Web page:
The overarching message that is is being bluntly hammered home however could not be any more eloquently put foward. Delusional, mentally unbalanced or just downright asinine fools like Gregory are to be held accountable for their actions and not the films that are purported to do so, which brings me rather nicely to the veritable film within a film with that has earned the pasty-faced "nutcase" his obsessive adoration. An obvious parody which one would hope is an affectionate one at heart; which acts as something of a commentary on the clichés and conventions that typify movie's of, The Silence of the Lamb's ilk. With this in mind; Gregory: Diary of a Nutcase can be valued on two separate levels as both a social critique on Hollywood's habitual propensity on relying on worn out tropes. With actress, Doon Mackichan inhabiting the role of FBI trainee, Lucille Bromley, a clear pastiche of Jodie Foster's portrayal of Clarice Starling, the film within a film chronicles her hunt for a serial killer labelled with the fanciful moniker of, Postman Pat. As a spoof of the lampooned source material it for the main follows it's story pretty closely as the gutsy and tenacious heroine consults with infamous serial killer, Dr. Ghenghis played by Keith Allen who aptly chews the scenery to chucklesome heights. It is after all a movie that is in no ways subtle in regards to it's satirical edge.

Writers, Peter Richardson and Pete Richens adhere to their own off-kilter style of comedy as they intrinsically spoon-feed comedic clichés via the veritable range of two-dimensional caricatures. From Nigel Planer's sordid, conceited and obnoxious Governor Wilkins to Hugh Quarshie's drolly derivative veteran police lieutenant Delaney; they adequately accentuate said caricatures. It also intriguingly and one might say astutely sends up the bizarre romantic relationship that develops between both Bromley and Ghengis, and is eerily prophetic given the controversial denouement of author Thomas Harris's 1999 sequel to, The Silence of the Lambs entitled Hannibal,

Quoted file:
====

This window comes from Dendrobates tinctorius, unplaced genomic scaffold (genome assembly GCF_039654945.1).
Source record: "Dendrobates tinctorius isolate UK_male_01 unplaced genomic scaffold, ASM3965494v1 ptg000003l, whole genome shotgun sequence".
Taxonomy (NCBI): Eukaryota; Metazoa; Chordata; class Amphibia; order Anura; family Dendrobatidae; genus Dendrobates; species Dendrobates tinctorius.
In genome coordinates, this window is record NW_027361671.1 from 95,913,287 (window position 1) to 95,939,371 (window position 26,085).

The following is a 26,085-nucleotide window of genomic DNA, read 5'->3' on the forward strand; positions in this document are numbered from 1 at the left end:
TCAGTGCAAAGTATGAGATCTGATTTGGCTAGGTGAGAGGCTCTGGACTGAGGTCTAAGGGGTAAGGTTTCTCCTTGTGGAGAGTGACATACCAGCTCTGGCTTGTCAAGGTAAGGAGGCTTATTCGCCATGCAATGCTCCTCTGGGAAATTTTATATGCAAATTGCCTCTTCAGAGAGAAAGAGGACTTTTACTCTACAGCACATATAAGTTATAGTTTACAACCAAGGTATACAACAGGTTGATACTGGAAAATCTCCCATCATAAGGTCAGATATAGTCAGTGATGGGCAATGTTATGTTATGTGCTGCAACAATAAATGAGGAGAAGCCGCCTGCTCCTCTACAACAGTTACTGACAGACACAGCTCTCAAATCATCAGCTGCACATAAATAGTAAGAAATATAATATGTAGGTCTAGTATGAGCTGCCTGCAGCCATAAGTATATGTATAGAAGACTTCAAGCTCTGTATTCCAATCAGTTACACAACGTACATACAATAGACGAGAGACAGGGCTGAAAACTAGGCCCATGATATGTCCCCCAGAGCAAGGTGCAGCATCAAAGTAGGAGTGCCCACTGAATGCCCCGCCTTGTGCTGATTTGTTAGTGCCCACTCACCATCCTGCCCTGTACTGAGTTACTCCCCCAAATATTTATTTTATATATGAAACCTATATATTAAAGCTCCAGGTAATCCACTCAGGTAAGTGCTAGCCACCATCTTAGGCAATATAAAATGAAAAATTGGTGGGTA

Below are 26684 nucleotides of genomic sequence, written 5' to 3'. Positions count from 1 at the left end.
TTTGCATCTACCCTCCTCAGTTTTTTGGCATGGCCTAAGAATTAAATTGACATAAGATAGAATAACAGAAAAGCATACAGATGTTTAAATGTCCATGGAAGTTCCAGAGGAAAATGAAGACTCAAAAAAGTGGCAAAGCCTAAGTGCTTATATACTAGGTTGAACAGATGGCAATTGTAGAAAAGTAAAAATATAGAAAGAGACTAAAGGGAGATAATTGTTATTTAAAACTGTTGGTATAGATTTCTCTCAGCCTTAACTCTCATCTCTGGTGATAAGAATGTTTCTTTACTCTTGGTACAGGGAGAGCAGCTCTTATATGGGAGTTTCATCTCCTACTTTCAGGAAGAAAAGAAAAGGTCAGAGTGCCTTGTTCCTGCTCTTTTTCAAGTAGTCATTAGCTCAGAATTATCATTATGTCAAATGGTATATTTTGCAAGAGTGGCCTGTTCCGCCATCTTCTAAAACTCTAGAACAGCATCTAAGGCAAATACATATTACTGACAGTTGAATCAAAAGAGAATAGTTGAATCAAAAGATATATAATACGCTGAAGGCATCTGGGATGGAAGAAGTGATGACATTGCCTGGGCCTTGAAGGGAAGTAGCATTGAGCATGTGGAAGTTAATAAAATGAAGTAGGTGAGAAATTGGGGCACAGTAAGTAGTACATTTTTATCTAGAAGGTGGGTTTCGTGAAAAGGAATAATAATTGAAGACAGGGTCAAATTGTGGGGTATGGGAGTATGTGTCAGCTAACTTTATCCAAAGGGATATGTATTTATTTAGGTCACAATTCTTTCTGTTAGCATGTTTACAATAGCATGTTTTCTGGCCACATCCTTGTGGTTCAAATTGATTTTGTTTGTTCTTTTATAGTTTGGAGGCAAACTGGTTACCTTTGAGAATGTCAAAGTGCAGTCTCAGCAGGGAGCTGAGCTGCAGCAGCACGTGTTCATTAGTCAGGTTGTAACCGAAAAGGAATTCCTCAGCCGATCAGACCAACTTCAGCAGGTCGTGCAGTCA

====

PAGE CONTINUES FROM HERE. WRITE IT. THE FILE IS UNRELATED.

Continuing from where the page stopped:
In terms of the production values, The Comic Strip the team certainly pushed the boat out with it's budget with the pseudo-film possessing a cinematic quality which diverges from the gaudiness of Gregory's video diary footage. The locations and sets ranging from the hospital for the criminally insane where Ghengis is institutionalized to the FBI headquarters and crime scene pathology lab are naturalistically realized.

It's safe to say however that with Gregory: Diary of Nutcase; that it's in your face style of comedy won't be to everyone's personal taste. Some may find it unbalanced giving they appreciate the scenes revolving around the eponymous title protagonist than they do the mock film, and vice versa. For those like myself who can admire both aspects of it's humor, it makes for a enjoyably indulgent piece of comedy excess. The Comic Strip however was always unavoidably hit and miss with the quality of it's output, with this decidedly being one of it's better effort's it's one to be admired; and draws sharp comparisons with, The Strike for it's comedic jabs at Hollywood.